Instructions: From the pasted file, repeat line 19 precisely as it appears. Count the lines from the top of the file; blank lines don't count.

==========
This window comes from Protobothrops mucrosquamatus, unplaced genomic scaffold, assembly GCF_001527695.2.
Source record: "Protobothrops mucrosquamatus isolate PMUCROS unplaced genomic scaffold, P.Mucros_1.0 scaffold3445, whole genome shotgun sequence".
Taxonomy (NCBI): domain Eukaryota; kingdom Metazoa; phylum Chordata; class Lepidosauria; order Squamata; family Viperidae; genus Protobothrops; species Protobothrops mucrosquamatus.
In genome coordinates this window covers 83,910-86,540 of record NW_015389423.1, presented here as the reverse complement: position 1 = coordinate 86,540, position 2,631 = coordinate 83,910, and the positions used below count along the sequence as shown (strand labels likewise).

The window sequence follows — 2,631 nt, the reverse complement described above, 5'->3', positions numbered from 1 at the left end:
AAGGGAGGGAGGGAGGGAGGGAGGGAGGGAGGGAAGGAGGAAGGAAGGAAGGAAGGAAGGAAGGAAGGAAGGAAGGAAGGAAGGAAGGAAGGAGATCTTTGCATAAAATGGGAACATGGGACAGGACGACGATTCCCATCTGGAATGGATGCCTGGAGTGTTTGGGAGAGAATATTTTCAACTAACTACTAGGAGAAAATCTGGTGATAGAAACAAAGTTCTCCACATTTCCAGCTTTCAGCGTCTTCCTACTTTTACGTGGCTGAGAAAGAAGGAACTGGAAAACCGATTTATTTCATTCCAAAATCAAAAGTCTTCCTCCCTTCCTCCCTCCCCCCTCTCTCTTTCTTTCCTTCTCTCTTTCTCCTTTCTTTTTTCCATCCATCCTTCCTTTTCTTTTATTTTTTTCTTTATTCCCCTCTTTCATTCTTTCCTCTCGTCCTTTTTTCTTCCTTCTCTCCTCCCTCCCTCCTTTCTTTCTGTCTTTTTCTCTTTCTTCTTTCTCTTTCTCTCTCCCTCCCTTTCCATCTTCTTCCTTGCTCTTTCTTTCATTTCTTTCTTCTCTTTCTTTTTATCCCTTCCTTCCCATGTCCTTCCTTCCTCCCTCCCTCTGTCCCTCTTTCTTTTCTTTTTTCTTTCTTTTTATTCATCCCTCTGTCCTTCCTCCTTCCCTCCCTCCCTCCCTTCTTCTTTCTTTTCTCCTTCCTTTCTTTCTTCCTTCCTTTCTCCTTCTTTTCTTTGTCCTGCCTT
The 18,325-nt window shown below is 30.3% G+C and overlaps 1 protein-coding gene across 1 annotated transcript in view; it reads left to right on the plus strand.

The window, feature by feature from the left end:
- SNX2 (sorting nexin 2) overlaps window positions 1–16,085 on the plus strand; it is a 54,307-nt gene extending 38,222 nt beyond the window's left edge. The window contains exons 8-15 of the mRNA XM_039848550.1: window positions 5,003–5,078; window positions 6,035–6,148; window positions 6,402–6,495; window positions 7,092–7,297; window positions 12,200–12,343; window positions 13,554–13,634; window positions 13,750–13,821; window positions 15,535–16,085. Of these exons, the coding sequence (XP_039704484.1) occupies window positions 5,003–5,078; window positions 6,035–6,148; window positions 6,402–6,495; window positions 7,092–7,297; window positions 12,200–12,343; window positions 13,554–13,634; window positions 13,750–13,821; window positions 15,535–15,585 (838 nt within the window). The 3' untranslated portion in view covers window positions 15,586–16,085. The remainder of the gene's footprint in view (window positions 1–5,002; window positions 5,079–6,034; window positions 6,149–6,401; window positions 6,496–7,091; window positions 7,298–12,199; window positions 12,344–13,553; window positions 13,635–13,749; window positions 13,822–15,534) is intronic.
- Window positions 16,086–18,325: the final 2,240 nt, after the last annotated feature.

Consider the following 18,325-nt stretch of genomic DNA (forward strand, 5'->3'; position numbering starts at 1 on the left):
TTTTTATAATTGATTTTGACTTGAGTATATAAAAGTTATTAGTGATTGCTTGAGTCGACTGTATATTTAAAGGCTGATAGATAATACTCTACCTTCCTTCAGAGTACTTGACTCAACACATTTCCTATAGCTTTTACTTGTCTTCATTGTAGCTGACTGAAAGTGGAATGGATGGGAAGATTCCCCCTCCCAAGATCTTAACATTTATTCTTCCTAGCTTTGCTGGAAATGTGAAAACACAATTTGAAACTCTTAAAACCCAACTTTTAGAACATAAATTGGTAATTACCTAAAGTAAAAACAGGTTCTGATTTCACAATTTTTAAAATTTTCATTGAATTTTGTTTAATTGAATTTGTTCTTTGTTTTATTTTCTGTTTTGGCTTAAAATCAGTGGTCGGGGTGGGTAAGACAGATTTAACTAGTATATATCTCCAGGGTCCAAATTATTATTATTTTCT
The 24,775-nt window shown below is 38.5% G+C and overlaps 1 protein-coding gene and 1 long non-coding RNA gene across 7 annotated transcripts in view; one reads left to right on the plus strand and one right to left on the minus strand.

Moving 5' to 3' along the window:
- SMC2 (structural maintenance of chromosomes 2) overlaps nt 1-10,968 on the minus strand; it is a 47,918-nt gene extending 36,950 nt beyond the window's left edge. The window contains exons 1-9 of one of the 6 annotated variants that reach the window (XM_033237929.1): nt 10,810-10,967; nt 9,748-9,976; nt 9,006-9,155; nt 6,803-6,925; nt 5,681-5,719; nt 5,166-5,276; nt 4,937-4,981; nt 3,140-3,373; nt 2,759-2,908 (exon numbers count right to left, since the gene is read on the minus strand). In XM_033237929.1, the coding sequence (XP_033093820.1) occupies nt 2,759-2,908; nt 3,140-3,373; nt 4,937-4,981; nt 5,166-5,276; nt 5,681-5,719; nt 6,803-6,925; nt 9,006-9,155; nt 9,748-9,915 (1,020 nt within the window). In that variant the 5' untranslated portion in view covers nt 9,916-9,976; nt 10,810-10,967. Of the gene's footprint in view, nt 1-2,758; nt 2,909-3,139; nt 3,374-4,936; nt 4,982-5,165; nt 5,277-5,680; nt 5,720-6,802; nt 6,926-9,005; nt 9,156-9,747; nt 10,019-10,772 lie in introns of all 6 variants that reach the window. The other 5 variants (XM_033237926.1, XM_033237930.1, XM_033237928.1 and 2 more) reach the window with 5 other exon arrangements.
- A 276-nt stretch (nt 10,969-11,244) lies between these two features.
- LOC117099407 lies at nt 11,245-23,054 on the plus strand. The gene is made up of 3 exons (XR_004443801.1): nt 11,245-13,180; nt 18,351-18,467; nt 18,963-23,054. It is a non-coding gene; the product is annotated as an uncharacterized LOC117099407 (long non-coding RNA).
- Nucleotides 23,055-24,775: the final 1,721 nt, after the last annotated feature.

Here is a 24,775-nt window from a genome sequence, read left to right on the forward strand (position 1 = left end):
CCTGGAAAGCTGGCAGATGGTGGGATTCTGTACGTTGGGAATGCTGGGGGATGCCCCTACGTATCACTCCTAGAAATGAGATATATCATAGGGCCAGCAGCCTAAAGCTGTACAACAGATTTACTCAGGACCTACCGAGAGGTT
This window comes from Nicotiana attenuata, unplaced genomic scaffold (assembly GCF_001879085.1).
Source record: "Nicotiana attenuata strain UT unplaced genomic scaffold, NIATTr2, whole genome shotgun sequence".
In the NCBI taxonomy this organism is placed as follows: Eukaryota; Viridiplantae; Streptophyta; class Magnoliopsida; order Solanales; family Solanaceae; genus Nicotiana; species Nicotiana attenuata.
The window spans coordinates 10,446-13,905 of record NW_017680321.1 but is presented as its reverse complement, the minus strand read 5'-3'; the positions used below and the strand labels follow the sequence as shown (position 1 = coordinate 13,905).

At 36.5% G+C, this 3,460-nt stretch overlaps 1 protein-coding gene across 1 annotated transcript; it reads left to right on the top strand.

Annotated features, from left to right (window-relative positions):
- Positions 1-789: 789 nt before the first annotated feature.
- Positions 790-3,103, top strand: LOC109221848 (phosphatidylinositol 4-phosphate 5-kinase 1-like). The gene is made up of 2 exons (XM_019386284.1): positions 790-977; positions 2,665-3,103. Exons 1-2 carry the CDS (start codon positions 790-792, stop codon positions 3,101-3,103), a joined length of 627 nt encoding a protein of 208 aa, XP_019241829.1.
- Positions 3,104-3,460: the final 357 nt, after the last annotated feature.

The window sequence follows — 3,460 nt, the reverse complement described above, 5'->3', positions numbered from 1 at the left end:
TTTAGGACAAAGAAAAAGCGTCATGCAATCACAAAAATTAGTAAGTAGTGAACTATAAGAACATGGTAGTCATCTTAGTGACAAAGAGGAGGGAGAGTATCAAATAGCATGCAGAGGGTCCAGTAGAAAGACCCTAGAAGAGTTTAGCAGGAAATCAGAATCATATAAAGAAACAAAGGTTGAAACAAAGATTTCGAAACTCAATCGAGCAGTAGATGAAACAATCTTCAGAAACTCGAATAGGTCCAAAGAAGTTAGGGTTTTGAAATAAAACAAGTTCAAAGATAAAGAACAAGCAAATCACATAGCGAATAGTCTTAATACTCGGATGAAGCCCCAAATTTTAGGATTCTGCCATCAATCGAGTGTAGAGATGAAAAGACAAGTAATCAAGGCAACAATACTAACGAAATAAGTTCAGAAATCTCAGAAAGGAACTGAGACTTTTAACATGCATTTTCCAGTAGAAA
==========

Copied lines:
Here is a 24,775-nt window from a genome sequence, read left to right on the forward strand (position 1 = left end):